The Jewish question encompasses the issues and resolutions surrounding the historically unequal civil, legal and national statuses between minority Ashkenazi Jews and non-Jews, particularly in Europe. The first issues discussed and debated by societies, politicians and writers in western and central Europe began with the Age of Enlightenment and the French Revolution. These included issues of legal and economic Jewish disabilities, equality, Jewish emancipation and Jewish Enlightenment. Issues including assimilation within the Diaspora and Zionism continued into the twentieth century. The term became closely associated with periods of increased antisemitism in the 1880s, as well as the struggle to establish a Jewish state.
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... In Nazi Germany, the term Jewish Question (in German Judenfrage) referred to the sense that the existence of Jews in Germany posed a problem for the state ... Nazi theorists, Johann von Leers and Achim Gercke, both proposed that the Jewish Question could be solved most humanely by resettling Jews in Madagascar or elsewhere in ... the German Zionists as well, but von Leers asserted that establishing a Jewish homeland in British Palestine would create humanitarian and political problems for the region ...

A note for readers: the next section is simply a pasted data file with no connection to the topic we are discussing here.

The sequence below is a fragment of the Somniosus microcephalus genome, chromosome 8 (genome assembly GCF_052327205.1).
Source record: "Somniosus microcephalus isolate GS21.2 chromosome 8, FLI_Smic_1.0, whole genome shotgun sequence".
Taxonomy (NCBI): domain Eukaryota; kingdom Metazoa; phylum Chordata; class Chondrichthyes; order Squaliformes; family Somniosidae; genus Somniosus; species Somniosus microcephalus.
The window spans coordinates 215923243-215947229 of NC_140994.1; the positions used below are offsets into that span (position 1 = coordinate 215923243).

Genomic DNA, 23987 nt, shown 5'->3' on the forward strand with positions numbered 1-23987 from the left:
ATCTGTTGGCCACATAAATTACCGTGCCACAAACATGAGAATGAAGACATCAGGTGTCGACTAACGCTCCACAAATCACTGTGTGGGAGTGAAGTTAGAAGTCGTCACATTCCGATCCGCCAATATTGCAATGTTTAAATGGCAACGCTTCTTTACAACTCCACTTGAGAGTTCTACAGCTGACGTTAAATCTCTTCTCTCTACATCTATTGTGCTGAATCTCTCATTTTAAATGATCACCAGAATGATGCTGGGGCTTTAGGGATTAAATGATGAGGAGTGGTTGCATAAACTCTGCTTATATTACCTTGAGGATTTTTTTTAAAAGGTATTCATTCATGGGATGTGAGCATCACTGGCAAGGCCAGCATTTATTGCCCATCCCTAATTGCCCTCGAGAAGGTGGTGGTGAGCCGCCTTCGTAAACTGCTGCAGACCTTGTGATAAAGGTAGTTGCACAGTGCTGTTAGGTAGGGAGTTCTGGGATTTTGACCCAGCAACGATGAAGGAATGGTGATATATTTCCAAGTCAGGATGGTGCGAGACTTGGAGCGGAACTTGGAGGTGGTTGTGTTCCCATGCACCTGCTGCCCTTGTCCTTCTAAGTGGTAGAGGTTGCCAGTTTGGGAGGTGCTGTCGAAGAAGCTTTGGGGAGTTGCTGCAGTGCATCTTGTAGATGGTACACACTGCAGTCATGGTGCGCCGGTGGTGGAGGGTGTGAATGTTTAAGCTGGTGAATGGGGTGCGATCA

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“I herewith commission you to carry out all preparations with regard to ... a total solution of the Jewish question in those territories of Europe which are under German influence.... I furthermore charge you to submit to me as soon as possible a draft showing the ... measures already taken for the execution of the intended final solution of the Jewish question.”
—Hermann Goering (18931946)